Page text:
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  • Source:http://www.perseus.tufts.edu/hopper/text?doc=Perseus:text:1999.02.0108:act=2:scene=1&highlight=fishing Last Accessed: 1/8/2012
  • Source for Roman Hooks photo:http://bertan.gipuzkoakultura.net/es/17/en/7.php Last Accessed: 1/8/2012
  • Mosaic image - http://hmapcoml.org/projects/m&b/Scientific/history_fisheries_Mediterranean_Black_Sea.htmlLast Accessed: 30/7/2012Slide Info from:Bekker-Nielson T., Fishing in the Roman World, Ancient Nets and Fishing Gear, University of Cadiz (Cadiz, 2007) [http://www.pontos.dk/publications/articles/fishing-in-the-roman-world]
  • Stiebel G., A Hellenistic/Early Roman Shipwreck Assemblage off Ashkelon Israel, The International Journal of Nautical Archaeology (2010) [http://huji.academia.edu/GuyStiebel/Papers/667037/A_Hellenistic_Early_Roman_shipwreck_assemblage_off_Ashkelon_Israel]

Sanisera city powerpoint Sanisera city powerpoint Presentation Transcript

  • Ecomuseum de Cavalleria 2012 (Archaeological Field School) Session #5 – Andrew Hammond Ancient Roman City of Sanisera
  • Roman Methods of Fishing 123 BC - ~650 AD- Close proximity of Sanisera to theocean and Port Sanitja- Enhanced Roman tradeand economy- Readily available resource- Sustainable
  • Roman Methods of Fishing 123 BC - ~650 AD
  • Roman Fisherman“Each day from the city do we come out hither to thesea to seek for forage. Instead of exertion in thewrestling-school and the place for exercise, we havethis: sea-urchins, rock-mussels, oysters, limpets,cockles, sea-nettles, sea-mussels and spotted crabs,we catch. After that, we commence our fishing withthe hook and among the rocks, and thuswe take our food from out of the sea. Ifsuccess does not befall us, and not any fish is taken, soaked in salt water andthoroughly drenched, we quietly betakeourselves home, and without dinner goto sleep.” T. Maccius Plautus, Rudens 2.1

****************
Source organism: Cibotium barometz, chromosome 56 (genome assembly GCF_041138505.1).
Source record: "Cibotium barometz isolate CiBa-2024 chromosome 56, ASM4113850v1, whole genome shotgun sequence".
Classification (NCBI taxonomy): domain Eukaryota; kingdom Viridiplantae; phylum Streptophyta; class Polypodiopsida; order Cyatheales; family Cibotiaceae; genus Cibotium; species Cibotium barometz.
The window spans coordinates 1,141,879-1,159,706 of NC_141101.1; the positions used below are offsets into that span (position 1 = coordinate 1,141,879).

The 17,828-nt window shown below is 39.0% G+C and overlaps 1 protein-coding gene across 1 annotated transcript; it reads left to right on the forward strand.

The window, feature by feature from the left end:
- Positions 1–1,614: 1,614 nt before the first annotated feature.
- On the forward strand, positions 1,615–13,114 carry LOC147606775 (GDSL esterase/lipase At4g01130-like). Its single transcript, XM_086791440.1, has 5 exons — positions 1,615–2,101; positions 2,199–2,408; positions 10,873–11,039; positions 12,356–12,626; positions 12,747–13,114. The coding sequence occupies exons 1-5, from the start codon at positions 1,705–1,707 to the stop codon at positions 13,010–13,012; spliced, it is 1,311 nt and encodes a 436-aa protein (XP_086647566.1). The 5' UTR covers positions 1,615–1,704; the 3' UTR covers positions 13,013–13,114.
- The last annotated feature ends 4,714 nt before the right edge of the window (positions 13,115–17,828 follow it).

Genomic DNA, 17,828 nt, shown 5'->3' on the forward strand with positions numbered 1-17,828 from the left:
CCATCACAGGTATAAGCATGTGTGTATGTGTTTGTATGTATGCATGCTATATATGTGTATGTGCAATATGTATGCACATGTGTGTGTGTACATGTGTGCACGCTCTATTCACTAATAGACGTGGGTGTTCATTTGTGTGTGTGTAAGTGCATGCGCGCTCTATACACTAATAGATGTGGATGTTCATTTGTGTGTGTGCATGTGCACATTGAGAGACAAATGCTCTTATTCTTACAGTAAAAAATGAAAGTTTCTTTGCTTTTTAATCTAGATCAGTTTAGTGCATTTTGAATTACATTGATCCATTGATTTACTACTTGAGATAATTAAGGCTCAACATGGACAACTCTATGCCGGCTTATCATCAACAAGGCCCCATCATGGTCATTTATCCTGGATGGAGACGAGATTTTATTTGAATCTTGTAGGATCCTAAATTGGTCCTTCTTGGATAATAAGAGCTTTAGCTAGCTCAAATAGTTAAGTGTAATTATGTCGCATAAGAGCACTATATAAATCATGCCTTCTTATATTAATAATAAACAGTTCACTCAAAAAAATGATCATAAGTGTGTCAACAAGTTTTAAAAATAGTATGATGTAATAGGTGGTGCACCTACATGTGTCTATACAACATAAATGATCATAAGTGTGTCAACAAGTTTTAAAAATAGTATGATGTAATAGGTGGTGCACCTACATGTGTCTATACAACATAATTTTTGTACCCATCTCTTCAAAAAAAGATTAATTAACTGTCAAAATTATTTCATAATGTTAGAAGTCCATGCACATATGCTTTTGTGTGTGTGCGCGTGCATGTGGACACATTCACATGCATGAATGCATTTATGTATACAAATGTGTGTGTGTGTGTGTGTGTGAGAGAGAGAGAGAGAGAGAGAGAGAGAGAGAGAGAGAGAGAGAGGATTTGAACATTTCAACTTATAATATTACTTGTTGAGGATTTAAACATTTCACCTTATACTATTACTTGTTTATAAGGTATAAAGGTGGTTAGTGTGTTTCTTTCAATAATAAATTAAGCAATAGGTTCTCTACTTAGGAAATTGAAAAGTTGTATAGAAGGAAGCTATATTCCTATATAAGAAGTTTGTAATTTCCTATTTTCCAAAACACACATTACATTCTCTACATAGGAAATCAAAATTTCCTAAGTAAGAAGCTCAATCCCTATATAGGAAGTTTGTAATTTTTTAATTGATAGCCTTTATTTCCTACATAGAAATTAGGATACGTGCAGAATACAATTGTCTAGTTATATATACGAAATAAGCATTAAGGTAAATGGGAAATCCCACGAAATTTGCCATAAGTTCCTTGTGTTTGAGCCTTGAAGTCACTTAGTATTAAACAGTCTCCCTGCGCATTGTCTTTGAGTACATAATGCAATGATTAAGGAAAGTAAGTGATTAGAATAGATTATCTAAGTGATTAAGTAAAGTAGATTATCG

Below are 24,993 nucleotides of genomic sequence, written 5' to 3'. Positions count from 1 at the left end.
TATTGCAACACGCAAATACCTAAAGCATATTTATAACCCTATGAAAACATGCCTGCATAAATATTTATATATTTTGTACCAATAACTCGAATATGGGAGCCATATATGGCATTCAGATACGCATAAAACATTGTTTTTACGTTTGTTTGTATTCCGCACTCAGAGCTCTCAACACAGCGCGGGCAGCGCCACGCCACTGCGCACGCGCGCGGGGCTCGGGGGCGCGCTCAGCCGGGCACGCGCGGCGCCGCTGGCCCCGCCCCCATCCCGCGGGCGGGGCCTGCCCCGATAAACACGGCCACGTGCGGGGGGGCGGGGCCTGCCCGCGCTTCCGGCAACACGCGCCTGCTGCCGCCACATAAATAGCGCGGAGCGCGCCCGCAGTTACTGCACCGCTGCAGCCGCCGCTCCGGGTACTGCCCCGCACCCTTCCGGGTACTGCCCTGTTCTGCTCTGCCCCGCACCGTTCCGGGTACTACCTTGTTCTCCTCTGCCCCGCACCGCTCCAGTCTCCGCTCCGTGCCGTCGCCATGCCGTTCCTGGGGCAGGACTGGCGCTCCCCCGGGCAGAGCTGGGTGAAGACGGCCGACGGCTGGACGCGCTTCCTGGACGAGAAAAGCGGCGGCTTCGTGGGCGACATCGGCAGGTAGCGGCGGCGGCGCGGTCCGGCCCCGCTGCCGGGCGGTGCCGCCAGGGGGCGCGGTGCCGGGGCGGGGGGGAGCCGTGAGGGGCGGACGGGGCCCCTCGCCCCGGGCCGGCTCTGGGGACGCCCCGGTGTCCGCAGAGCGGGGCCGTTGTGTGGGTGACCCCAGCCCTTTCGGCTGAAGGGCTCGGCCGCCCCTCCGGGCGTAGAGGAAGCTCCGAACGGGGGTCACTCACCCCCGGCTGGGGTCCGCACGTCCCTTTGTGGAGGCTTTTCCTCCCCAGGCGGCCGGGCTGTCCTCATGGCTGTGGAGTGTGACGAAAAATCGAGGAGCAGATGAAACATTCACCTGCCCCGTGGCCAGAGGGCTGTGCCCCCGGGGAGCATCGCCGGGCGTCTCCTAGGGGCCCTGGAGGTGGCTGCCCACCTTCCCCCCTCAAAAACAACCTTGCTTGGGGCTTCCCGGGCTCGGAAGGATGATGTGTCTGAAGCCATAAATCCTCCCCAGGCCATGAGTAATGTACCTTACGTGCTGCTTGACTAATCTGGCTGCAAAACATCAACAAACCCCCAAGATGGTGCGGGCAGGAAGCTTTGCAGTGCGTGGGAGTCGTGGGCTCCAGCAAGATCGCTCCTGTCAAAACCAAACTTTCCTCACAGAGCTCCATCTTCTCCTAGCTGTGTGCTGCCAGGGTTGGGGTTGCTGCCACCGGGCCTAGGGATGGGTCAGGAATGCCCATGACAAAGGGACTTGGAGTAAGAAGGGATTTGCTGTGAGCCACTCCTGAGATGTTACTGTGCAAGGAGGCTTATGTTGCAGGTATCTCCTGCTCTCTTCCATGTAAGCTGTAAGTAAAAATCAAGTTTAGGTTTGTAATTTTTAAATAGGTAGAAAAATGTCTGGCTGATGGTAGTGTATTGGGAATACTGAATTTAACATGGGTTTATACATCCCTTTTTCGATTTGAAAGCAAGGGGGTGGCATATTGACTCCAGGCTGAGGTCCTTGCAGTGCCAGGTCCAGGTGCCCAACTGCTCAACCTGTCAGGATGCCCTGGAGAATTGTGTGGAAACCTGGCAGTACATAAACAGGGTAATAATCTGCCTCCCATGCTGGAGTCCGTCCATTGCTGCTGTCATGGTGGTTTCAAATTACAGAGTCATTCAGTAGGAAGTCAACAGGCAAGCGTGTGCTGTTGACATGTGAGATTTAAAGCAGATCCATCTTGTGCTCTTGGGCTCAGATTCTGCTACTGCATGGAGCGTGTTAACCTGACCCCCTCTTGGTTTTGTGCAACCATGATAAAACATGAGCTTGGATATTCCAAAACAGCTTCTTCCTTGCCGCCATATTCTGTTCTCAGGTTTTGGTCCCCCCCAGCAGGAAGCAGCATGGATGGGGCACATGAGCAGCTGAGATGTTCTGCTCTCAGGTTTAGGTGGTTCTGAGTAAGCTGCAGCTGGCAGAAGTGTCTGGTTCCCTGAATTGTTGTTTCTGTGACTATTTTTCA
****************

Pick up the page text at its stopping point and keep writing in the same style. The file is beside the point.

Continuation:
• Evidence for Roman Fishing at the City of Sanisera- Lead circular fishing weights- Sherds of Betic Amphorawhich are known to havestored salted fish- Intact fishing hooks- Wealth of shipwrecks andunderwater evidence
  • Roman Methods of FishingFour main methods known- Hook and Line- Seine- Casting nets- Traps Trastevere, Rome- Suitability of each variedwith water conditions:Depth, Turbulence etc.
  • Lead fishing weights (Early Roman Period)- Approximately ~10cm in diameter- Around 30-50 grams in weight- Made of lead- Stiebel suggests thatcircular lead weights werepossibly used with abeach seine style of net
  • Beach Seine- Operated from the shore or boat- Created a impassable barrierpreventing the fish fromescaping
  • BibliographyBekker-Nielson T., Fishing in the Roman World, Ancient Nets and FishingGear, University of Cadiz (Cadiz, 2007)[http://www.pontos.dk/publications/articles/fishing-in-the-roman-world] Stiebel G., A Hellenistic/Early Roman Shipwreck Assemblage off AshkelonIsrael, The International Journal of Nautical Archaeology (2010)[http://huji.academia.edu/GuyStiebel/Papers/667037/A_Hellenistic_Early_Roman_shipwreck_assemblage_off_Ashkelon_Israel]http://hmapcoml.org/projects/m&b/Scientific/history_fisheries_Mediterranean_Black_Sea.htmlLast Accessed: 30/7/2012http://www.perseus.tufts.edu/hopper/text?doc=Perseus:text:1999.02.0108:act=2:scene=1&highlight=fishingLast Accessed: 1/8/2012http://bertan.gipuzkoakultura.net/es/17/en/7.phpLast Accessed: 1/8/2012